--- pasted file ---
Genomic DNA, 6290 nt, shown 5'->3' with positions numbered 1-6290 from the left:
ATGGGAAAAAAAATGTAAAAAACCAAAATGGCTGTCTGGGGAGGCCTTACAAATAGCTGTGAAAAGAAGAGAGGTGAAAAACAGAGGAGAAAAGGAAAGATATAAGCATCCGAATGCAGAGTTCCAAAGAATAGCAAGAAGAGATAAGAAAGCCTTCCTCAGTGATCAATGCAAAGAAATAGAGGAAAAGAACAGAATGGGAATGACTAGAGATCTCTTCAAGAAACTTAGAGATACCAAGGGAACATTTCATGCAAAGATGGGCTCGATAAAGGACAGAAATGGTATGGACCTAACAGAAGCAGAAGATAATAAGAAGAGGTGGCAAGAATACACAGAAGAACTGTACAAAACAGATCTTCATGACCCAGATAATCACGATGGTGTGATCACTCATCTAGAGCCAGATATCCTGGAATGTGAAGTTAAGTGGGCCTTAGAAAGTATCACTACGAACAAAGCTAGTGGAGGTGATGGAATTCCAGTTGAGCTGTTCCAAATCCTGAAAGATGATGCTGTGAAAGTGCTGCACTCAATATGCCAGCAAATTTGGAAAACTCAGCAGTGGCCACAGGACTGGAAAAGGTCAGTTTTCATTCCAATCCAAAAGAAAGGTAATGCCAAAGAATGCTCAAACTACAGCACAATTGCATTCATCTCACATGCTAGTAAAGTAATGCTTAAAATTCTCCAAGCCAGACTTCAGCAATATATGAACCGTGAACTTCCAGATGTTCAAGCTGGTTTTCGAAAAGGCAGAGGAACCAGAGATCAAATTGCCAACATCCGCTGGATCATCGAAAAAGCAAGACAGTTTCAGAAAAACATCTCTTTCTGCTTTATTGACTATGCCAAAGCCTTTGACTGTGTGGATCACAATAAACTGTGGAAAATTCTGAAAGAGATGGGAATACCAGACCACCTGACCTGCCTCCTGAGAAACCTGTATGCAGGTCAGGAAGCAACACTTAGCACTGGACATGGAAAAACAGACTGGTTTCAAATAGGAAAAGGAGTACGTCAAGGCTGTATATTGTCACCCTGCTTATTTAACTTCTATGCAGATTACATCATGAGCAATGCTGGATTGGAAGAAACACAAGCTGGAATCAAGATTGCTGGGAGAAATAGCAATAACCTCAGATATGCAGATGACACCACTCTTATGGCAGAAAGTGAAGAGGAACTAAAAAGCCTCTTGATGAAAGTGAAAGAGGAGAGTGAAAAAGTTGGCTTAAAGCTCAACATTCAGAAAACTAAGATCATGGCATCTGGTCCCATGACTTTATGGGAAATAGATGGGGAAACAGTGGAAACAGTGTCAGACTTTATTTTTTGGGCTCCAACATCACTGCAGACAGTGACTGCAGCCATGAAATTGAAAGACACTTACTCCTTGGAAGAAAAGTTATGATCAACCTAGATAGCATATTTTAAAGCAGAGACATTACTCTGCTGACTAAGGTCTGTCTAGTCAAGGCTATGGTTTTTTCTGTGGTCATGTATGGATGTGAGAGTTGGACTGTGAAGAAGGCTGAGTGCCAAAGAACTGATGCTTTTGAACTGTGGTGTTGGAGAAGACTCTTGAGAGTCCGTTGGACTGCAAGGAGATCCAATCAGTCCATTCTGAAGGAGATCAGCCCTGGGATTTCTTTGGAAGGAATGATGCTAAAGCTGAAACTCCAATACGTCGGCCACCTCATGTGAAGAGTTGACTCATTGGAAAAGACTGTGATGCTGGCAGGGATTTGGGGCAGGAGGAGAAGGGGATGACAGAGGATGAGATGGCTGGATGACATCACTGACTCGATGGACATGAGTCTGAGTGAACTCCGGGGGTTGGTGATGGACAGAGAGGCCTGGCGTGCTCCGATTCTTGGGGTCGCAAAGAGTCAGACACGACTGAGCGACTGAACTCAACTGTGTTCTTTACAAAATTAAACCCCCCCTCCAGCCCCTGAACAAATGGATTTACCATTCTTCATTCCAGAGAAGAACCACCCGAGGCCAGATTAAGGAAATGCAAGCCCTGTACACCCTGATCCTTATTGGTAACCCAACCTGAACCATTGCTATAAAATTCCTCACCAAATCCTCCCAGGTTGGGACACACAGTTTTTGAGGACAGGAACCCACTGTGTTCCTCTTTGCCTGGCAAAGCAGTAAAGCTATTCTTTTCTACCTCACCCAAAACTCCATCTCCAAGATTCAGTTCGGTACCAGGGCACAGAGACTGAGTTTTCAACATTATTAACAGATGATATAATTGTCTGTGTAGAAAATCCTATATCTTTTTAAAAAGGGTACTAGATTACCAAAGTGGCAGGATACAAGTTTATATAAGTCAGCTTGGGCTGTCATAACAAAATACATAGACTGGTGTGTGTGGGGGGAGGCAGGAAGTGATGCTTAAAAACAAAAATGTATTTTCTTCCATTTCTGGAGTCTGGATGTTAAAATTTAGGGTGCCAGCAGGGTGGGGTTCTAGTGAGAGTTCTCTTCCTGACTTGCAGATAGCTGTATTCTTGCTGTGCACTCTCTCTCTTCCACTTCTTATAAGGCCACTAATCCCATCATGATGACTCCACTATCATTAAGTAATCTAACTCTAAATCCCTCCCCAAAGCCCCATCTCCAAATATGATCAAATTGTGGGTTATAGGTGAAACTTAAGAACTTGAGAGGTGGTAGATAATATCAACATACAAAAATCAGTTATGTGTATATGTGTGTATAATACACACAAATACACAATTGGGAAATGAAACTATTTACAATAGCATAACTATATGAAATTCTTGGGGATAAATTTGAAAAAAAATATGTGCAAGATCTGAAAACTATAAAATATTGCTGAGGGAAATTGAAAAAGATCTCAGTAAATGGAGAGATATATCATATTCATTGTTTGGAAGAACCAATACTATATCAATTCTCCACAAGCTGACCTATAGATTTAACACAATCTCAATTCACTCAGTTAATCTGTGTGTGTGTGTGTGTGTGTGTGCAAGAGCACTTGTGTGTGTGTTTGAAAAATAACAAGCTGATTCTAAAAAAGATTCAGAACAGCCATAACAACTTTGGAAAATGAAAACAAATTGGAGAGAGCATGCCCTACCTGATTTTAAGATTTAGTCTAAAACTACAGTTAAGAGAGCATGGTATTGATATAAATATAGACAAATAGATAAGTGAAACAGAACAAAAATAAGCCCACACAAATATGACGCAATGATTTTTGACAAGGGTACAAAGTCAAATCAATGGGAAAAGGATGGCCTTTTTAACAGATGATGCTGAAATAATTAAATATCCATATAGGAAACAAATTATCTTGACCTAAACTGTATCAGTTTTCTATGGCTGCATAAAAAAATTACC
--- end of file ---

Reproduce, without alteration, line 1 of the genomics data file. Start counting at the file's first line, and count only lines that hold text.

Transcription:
Genomic DNA, 6290 nt, shown 5'->3' with positions numbered 1-6290 from the left: